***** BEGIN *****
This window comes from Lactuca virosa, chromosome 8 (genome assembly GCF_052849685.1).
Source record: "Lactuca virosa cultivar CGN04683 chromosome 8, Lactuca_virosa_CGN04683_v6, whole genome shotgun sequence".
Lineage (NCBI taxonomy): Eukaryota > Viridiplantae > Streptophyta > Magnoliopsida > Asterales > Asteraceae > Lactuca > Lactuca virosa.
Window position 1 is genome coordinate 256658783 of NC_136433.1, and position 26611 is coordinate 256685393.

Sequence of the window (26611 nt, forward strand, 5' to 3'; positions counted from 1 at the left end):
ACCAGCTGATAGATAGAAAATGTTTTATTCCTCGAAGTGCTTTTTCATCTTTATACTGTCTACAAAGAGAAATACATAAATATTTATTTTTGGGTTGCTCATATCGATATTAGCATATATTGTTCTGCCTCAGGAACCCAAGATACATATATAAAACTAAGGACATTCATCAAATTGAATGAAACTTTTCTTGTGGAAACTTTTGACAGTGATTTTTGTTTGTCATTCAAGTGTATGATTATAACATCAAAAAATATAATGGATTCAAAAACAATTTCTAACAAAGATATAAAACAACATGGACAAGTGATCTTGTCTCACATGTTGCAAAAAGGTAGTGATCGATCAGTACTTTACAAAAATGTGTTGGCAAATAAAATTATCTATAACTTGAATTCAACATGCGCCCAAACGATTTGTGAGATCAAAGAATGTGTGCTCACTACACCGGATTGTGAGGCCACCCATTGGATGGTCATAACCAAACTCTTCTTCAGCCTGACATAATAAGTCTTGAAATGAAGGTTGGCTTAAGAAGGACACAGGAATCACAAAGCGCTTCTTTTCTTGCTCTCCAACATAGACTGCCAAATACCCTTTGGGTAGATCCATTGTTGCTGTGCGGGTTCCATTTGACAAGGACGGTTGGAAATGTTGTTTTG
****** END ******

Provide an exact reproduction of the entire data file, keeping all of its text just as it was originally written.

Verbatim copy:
This window comes from Lactuca virosa, chromosome 8 (genome assembly GCF_052849685.1).
Source record: "Lactuca virosa cultivar CGN04683 chromosome 8, Lactuca_virosa_CGN04683_v6, whole genome shotgun sequence".
Lineage (NCBI taxonomy): Eukaryota > Viridiplantae > Streptophyta > Magnoliopsida > Asterales > Asteraceae > Lactuca > Lactuca virosa.
Window position 1 is genome coordinate 256658783 of NC_136433.1, and position 26611 is coordinate 256685393.

Sequence of the window (26611 nt, forward strand, 5' to 3'; positions counted from 1 at the left end):
ACCAGCTGATAGATAGAAAATGTTTTATTCCTCGAAGTGCTTTTTCATCTTTATACTGTCTACAAAGAGAAATACATAAATATTTATTTTTGGGTTGCTCATATCGATATTAGCATATATTGTTCTGCCTCAGGAACCCAAGATACATATATAAAACTAAGGACATTCATCAAATTGAATGAAACTTTTCTTGTGGAAACTTTTGACAGTGATTTTTGTTTGTCATTCAAGTGTATGATTATAACATCAAAAAATATAATGGATTCAAAAACAATTTCTAACAAAGATATAAAACAACATGGACAAGTGATCTTGTCTCACATGTTGCAAAAAGGTAGTGATCGATCAGTACTTTACAAAAATGTGTTGGCAAATAAAATTATCTATAACTTGAATTCAACATGCGCCCAAACGATTTGTGAGATCAAAGAATGTGTGCTCACTACACCGGATTGTGAGGCCACCCATTGGATGGTCATAACCAAACTCTTCTTCAGCCTGACATAATAAGTCTTGAAATGAAGGTTGGCTTAAGAAGGACACAGGAATCACAAAGCGCTTCTTTTCTTGCTCTCCAACATAGACTGCCAAATACCCTTTGGGTAGATCCATTGTTGCTGTGCGGGTTCCATTTGACAAGGACGGTTGGAAATGTTGTTTTG